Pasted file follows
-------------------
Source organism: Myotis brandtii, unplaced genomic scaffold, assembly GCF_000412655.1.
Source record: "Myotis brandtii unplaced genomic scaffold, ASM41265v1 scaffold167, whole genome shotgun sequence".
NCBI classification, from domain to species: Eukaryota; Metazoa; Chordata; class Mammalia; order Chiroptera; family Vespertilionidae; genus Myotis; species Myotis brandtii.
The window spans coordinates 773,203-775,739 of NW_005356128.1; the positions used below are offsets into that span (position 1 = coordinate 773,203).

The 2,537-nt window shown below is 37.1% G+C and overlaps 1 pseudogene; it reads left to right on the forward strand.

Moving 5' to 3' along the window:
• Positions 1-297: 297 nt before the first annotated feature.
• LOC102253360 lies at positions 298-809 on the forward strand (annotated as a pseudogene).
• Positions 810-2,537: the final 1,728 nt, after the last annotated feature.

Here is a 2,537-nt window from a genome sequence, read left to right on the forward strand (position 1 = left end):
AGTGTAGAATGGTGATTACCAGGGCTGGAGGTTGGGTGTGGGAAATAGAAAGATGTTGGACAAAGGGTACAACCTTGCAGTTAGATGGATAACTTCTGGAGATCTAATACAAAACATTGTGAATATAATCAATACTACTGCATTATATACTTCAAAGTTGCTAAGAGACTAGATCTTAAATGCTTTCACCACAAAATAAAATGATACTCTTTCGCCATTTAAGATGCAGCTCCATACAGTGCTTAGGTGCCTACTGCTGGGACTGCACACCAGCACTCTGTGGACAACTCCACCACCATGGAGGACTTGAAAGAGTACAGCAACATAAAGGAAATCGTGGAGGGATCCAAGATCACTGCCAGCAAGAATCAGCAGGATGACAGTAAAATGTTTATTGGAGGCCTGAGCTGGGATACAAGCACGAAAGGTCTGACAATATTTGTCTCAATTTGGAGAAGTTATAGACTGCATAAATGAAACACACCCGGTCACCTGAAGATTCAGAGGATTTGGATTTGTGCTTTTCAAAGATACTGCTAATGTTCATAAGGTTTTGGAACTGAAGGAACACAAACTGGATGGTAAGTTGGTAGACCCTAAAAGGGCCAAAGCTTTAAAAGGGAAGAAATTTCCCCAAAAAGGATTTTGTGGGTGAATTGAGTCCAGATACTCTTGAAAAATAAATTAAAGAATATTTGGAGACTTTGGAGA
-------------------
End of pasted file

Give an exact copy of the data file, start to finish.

Source organism: Myotis brandtii, unplaced genomic scaffold, assembly GCF_000412655.1.
Source record: "Myotis brandtii unplaced genomic scaffold, ASM41265v1 scaffold167, whole genome shotgun sequence".
NCBI classification, from domain to species: Eukaryota; Metazoa; Chordata; class Mammalia; order Chiroptera; family Vespertilionidae; genus Myotis; species Myotis brandtii.
The window spans coordinates 773,203-775,739 of NW_005356128.1; the positions used below are offsets into that span (position 1 = coordinate 773,203).

The 2,537-nt window shown below is 37.1% G+C and overlaps 1 pseudogene; it reads left to right on the forward strand.

Moving 5' to 3' along the window:
• Positions 1-297: 297 nt before the first annotated feature.
• LOC102253360 lies at positions 298-809 on the forward strand (annotated as a pseudogene).
• Positions 810-2,537: the final 1,728 nt, after the last annotated feature.

Here is a 2,537-nt window from a genome sequence, read left to right on the forward strand (position 1 = left end):
AGTGTAGAATGGTGATTACCAGGGCTGGAGGTTGGGTGTGGGAAATAGAAAGATGTTGGACAAAGGGTACAACCTTGCAGTTAGATGGATAACTTCTGGAGATCTAATACAAAACATTGTGAATATAATCAATACTACTGCATTATATACTTCAAAGTTGCTAAGAGACTAGATCTTAAATGCTTTCACCACAAAATAAAATGATACTCTTTCGCCATTTAAGATGCAGCTCCATACAGTGCTTAGGTGCCTACTGCTGGGACTGCACACCAGCACTCTGTGGACAACTCCACCACCATGGAGGACTTGAAAGAGTACAGCAACATAAAGGAAATCGTGGAGGGATCCAAGATCACTGCCAGCAAGAATCAGCAGGATGACAGTAAAATGTTTATTGGAGGCCTGAGCTGGGATACAAGCACGAAAGGTCTGACAATATTTGTCTCAATTTGGAGAAGTTATAGACTGCATAAATGAAACACACCCGGTCACCTGAAGATTCAGAGGATTTGGATTTGTGCTTTTCAAAGATACTGCTAATGTTCATAAGGTTTTGGAACTGAAGGAACACAAACTGGATGGTAAGTTGGTAGACCCTAAAAGGGCCAAAGCTTTAAAAGGGAAGAAATTTCCCCAAAAAGGATTTTGTGGGTGAATTGAGTCCAGATACTCTTGAAAAATAAATTAAAGAATATTTGGAGACTTTGGAGA